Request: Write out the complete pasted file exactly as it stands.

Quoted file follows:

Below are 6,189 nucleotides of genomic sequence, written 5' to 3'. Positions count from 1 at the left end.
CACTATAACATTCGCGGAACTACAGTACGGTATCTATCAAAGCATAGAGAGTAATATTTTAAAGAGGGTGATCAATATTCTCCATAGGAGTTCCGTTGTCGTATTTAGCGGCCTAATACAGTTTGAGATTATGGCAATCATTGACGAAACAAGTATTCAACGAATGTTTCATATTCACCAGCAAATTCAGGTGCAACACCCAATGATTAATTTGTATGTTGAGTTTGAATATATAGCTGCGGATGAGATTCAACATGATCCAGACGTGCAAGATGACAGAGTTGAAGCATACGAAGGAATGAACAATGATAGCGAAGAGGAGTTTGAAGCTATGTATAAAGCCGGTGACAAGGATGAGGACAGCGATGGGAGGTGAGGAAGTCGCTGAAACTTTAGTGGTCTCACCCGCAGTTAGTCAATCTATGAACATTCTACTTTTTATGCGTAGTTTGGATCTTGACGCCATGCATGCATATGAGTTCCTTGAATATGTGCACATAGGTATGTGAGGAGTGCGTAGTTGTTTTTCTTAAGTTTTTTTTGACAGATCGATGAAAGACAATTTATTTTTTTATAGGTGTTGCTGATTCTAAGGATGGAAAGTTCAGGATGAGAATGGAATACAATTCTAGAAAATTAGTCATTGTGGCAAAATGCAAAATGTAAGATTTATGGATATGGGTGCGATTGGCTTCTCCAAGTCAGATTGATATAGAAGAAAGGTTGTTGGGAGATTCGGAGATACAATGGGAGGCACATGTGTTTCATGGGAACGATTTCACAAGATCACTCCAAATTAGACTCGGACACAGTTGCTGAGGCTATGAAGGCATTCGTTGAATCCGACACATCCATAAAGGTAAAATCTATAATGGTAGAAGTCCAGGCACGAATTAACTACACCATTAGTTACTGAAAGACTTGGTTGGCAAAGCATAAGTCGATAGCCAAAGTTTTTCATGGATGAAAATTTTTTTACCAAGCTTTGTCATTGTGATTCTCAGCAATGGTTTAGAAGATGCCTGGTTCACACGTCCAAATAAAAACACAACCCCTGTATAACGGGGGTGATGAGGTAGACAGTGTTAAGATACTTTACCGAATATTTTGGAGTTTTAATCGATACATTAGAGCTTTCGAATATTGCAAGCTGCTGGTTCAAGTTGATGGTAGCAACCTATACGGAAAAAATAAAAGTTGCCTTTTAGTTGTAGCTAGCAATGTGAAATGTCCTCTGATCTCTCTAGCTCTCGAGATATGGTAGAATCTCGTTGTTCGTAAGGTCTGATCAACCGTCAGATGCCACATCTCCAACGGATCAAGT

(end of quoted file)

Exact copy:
Below are 6,189 nucleotides of genomic sequence, written 5' to 3'. Positions count from 1 at the left end.
CACTATAACATTCGCGGAACTACAGTACGGTATCTATCAAAGCATAGAGAGTAATATTTTAAAGAGGGTGATCAATATTCTCCATAGGAGTTCCGTTGTCGTATTTAGCGGCCTAATACAGTTTGAGATTATGGCAATCATTGACGAAACAAGTATTCAACGAATGTTTCATATTCACCAGCAAATTCAGGTGCAACACCCAATGATTAATTTGTATGTTGAGTTTGAATATATAGCTGCGGATGAGATTCAACATGATCCAGACGTGCAAGATGACAGAGTTGAAGCATACGAAGGAATGAACAATGATAGCGAAGAGGAGTTTGAAGCTATGTATAAAGCCGGTGACAAGGATGAGGACAGCGATGGGAGGTGAGGAAGTCGCTGAAACTTTAGTGGTCTCACCCGCAGTTAGTCAATCTATGAACATTCTACTTTTTATGCGTAGTTTGGATCTTGACGCCATGCATGCATATGAGTTCCTTGAATATGTGCACATAGGTATGTGAGGAGTGCGTAGTTGTTTTTCTTAAGTTTTTTTTGACAGATCGATGAAAGACAATTTATTTTTTTATAGGTGTTGCTGATTCTAAGGATGGAAAGTTCAGGATGAGAATGGAATACAATTCTAGAAAATTAGTCATTGTGGCAAAATGCAAAATGTAAGATTTATGGATATGGGTGCGATTGGCTTCTCCAAGTCAGATTGATATAGAAGAAAGGTTGTTGGGAGATTCGGAGATACAATGGGAGGCACATGTGTTTCATGGGAACGATTTCACAAGATCACTCCAAATTAGACTCGGACACAGTTGCTGAGGCTATGAAGGCATTCGTTGAATCCGACACATCCATAAAGGTAAAATCTATAATGGTAGAAGTCCAGGCACGAATTAACTACACCATTAGTTACTGAAAGACTTGGTTGGCAAAGCATAAGTCGATAGCCAAAGTTTTTCATGGATGAAAATTTTTTTACCAAGCTTTGTCATTGTGATTCTCAGCAATGGTTTAGAAGATGCCTGGTTCACACGTCCAAATAAAAACACAACCCCTGTATAACGGGGGTGATGAGGTAGACAGTGTTAAGATACTTTACCGAATATTTTGGAGTTTTAATCGATACATTAGAGCTTTCGAATATTGCAAGCTGCTGGTTCAAGTTGATGGTAGCAACCTATACGGAAAAAATAAAAGTTGCCTTTTAGTTGTAGCTAGCAATGTGAAATGTCCTCTGATCTCTCTAGCTCTCGAGATATGGTAGAATCTCGTTGTTCGTAAGGTCTGATCAACCGTCAGATGCCACATCTCCAACGGATCAAGT